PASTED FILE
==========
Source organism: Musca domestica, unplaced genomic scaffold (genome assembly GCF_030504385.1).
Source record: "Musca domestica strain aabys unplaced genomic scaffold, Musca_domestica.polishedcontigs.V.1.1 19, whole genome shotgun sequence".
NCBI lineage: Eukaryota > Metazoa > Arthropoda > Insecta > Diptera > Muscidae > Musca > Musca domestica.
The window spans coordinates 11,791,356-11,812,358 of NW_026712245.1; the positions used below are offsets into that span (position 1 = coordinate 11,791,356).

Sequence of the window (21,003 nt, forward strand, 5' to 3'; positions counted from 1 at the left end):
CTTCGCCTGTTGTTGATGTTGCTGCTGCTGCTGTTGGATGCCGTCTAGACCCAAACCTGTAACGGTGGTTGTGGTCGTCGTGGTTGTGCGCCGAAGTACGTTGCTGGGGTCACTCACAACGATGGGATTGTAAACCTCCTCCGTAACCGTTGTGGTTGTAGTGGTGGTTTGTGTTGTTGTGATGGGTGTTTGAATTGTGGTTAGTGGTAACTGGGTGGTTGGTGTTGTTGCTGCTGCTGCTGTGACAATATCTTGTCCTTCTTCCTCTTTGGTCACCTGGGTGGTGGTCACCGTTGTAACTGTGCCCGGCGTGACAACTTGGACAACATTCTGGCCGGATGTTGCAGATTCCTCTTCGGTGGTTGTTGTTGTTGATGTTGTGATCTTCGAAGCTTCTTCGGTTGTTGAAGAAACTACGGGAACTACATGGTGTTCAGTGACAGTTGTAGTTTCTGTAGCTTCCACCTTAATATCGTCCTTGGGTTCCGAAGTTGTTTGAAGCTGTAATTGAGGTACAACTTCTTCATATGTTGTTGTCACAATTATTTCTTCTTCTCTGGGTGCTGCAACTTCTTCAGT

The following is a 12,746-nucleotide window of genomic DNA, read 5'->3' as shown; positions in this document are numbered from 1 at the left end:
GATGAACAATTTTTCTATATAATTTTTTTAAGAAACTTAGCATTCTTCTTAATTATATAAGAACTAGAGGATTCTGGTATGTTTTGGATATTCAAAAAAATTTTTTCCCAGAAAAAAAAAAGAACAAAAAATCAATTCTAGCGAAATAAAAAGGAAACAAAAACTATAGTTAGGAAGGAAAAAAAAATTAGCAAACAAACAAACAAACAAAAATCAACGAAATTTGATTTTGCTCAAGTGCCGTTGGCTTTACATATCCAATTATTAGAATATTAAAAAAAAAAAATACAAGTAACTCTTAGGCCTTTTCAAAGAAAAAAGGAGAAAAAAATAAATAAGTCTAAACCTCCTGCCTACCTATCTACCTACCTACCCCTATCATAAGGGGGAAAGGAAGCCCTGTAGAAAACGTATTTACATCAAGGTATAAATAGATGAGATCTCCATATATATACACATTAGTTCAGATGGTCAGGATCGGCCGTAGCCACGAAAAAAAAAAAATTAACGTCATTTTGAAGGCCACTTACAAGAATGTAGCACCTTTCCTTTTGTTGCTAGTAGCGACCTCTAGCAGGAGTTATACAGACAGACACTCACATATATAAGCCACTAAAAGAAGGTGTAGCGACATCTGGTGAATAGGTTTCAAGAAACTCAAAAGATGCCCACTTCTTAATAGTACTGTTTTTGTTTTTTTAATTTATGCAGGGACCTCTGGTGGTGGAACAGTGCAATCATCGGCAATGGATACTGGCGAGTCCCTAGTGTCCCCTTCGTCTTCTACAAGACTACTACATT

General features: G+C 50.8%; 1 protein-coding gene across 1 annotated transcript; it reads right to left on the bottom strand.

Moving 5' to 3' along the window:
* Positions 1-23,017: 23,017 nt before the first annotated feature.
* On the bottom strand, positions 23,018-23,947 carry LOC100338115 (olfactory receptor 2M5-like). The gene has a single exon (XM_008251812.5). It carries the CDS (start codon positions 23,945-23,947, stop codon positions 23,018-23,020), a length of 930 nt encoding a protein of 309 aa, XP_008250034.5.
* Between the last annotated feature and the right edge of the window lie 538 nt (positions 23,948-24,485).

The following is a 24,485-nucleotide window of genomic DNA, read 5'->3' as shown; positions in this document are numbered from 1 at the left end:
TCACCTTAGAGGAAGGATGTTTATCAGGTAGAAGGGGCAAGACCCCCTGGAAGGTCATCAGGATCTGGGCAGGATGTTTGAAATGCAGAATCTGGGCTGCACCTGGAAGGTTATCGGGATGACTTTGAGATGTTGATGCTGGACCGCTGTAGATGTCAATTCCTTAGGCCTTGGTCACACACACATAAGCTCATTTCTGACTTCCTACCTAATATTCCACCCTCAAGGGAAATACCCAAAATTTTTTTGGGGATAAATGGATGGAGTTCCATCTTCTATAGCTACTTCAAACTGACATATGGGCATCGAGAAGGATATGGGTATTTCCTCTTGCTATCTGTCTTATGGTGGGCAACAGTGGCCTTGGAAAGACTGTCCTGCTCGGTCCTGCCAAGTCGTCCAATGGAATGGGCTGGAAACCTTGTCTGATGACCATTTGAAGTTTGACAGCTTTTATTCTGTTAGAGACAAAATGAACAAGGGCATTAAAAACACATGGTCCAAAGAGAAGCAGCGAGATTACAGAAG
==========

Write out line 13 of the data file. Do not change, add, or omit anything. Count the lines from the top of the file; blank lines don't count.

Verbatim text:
* Between the last annotated feature and the right edge of the window lie 538 nt (positions 23,948-24,485).